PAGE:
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Things to Know About Personal Injury Laws in Florida

personal injury laws in Florida

Personal injury laws in Florida are levied to protect and compensate the injuries resulted due to another person’s negligence. It is not only associated with car accidents. Rather it includes any injury caused by someone’s negligence. The law allows people to receive compensation for financial damages, medical expenses, and non-economic damages. It is essential to prove another party’s negligence to receive the claim.

Tampa Accident Lawyers Explain Negligence & Personal Injury Laws in Florida

If you suffered injuries due to the negligence of another person, you should immediately contact a licensed personal injury lawyer to take action according to personal injury laws in Florida. Hiring a professional attorney will increase your chances of winning the case and attaining appropriate compensation. It is always important to know the legal implications of personal injury laws.

  • Car Accidents are the Major Cause of Personal Injuries in Florida:

Car accidents are the leading cause of personal injuries in Florida. In Florida, around 3,183 people died due to traffic accidents in 2019. Florida is determined to be a no-fault state. For this reason, car drivers are required to hold personal injury protection for at least $10,000.

  • Florida’s No-Fault Laws & Liability:

The no-fault laws protect the people involved in an accident to provide adequate medical care. However, it does not prevent proving the liability of the accident. Especially in case of serious injuries, the liability of the accident must be placed and compensation should be attained according to the damages.

Florida’s personal injury laws state serious injuries as permanent, scarring or disfigurement, significant loss of a body function, or death. It is appropriate to consult your attorney immediately if you or someone you know has suffered from serious injuries. Florida implies a statute of limitation that limits the time to file for a claim.

  • Your Claim Will Be Recognized for Up to Four Years:

Your case needs to build up immediately after the incident. The statute of limitation limits the time when the court will be able to hear your case and analyze the facts. Since with time the information may not remain intact and could deteriorate. The statute of limitation in Florida for personal injury cases is up to four years starting from the date of the incident.

In certain circumstances, the period may be extended. This is usually applicable in medical malpractice cases, in which the injury may not surface immediately after the incident. In such cases, the statute of limitation is extended up to 2 years from the discovery date of the injury.

  • Compensation for Pain and Suffering:

Usually, the personal injury economic damages are linked with medical costs, financial costs, and lost wages. It is relatively easier to calculate the economic damages since you will have the medical bills and lost wages amount will be known. Whereas the non-economic damages include the pain and suffering and mental damage caused due to the injuries.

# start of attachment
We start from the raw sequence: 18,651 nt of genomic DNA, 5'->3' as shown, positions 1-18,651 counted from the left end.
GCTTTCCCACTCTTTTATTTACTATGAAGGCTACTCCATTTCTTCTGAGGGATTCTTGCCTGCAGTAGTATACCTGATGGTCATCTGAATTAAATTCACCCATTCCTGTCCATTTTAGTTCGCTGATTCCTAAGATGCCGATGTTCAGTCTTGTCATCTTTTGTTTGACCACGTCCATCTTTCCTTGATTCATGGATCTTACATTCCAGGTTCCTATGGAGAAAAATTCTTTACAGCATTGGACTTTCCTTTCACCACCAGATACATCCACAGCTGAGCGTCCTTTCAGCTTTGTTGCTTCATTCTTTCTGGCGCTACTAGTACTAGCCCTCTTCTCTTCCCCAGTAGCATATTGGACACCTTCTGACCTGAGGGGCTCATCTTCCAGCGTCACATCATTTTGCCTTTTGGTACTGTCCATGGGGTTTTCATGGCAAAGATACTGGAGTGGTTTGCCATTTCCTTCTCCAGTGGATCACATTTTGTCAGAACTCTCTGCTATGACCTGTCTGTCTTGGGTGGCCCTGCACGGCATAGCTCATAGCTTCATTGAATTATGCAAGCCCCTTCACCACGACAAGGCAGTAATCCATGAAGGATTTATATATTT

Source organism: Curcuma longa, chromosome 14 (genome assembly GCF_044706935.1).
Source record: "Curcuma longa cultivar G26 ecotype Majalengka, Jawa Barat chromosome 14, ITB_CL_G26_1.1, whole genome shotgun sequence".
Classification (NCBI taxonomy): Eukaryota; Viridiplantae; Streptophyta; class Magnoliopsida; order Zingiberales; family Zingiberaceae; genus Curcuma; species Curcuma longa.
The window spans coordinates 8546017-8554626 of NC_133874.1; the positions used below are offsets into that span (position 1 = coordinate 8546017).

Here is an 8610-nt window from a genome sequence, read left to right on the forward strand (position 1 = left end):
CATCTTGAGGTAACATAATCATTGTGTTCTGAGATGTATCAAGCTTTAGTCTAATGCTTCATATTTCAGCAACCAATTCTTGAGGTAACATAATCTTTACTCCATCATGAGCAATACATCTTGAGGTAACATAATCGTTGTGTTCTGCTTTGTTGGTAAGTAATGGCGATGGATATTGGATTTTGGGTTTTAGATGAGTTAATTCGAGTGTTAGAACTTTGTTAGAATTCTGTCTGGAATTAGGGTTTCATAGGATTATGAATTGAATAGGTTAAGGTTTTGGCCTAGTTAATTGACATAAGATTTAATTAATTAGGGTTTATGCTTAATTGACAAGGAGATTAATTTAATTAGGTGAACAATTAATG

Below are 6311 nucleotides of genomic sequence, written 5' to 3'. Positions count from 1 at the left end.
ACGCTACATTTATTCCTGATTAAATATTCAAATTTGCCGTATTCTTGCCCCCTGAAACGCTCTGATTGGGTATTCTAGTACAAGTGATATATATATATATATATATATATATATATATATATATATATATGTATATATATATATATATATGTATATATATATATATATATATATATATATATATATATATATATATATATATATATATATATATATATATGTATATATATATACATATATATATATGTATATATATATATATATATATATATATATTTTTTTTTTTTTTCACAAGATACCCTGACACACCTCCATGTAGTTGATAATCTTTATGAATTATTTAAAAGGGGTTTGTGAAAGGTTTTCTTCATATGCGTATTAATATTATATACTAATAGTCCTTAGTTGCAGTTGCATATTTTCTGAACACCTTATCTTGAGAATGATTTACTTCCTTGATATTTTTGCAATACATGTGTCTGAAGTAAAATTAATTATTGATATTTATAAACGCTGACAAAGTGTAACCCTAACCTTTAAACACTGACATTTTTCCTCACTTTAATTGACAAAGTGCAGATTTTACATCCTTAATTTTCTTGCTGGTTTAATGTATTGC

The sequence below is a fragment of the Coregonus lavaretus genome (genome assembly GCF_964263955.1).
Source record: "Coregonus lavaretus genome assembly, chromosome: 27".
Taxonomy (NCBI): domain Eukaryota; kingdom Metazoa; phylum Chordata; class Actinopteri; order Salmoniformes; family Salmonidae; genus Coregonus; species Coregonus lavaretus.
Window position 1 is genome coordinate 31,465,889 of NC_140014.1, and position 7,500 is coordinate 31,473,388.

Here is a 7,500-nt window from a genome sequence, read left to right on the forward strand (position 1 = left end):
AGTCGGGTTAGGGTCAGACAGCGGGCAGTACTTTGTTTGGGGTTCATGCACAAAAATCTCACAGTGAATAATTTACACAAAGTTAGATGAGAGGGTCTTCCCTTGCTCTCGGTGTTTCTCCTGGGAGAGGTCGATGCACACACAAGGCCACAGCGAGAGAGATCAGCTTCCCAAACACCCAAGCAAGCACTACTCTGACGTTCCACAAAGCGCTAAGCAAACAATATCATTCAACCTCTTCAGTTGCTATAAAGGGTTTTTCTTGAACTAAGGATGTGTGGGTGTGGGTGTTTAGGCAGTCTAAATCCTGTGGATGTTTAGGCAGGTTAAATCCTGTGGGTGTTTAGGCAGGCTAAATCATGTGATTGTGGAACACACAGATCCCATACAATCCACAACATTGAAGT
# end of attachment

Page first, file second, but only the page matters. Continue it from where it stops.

It is difficult to quantify pain and suffering yet it is compensated by law. Following are the factors analyzed while filing a claim for pain and suffering.

  • The medical treatment you need for instance surgery, and therapies.
  • The type of your injury and its severity since compensation increases for severe injuries as serious injuries lead to conditions like post-traumatic disorder, depression, etc.
  • The impact of the injury on your personal and professional life such as injuries causing disabilities that could change your life forever.
  • The recovery period is another factor as the discomfort associated with long-term conditions negatively impacts mental health.

It is essential to hold strong evidence to prove your pain and suffering claim. Since non-economic damages are intangible, it is highly significant to gather eye-witnesses’ testimonies in addition to other documents. The testimony of your doctor, close family member, spouse, and mental health professional will hold high value in court.

  • Comparative Negligence Rule in Florida:

In the comparative negligence rule, the damages are shared between people involved in the accident. Insurance claims are provided according to the actions of each party that led to the accident. In Florida, the compensation amount can be reduced according to the level of fault you had in an accident.

  • Punitive Damage Cap in Florida:

Punitive damages are provided in cases of gross negligence and intentional actions under personal injury laws in Florida. Punitive damages are rarely awarded. However, it is given in addition to compensatory damages. The cap for punitive damages is $500,000 or three times the compensatory damages.

Contact a Car Accident Lawyer in Tampa:

If you or your loved one has sustained physical and mental injuries, consult our team of highly experienced personal injury attorneys in Tampa, FL. We ensure that you receive the maximum claim you deserve.

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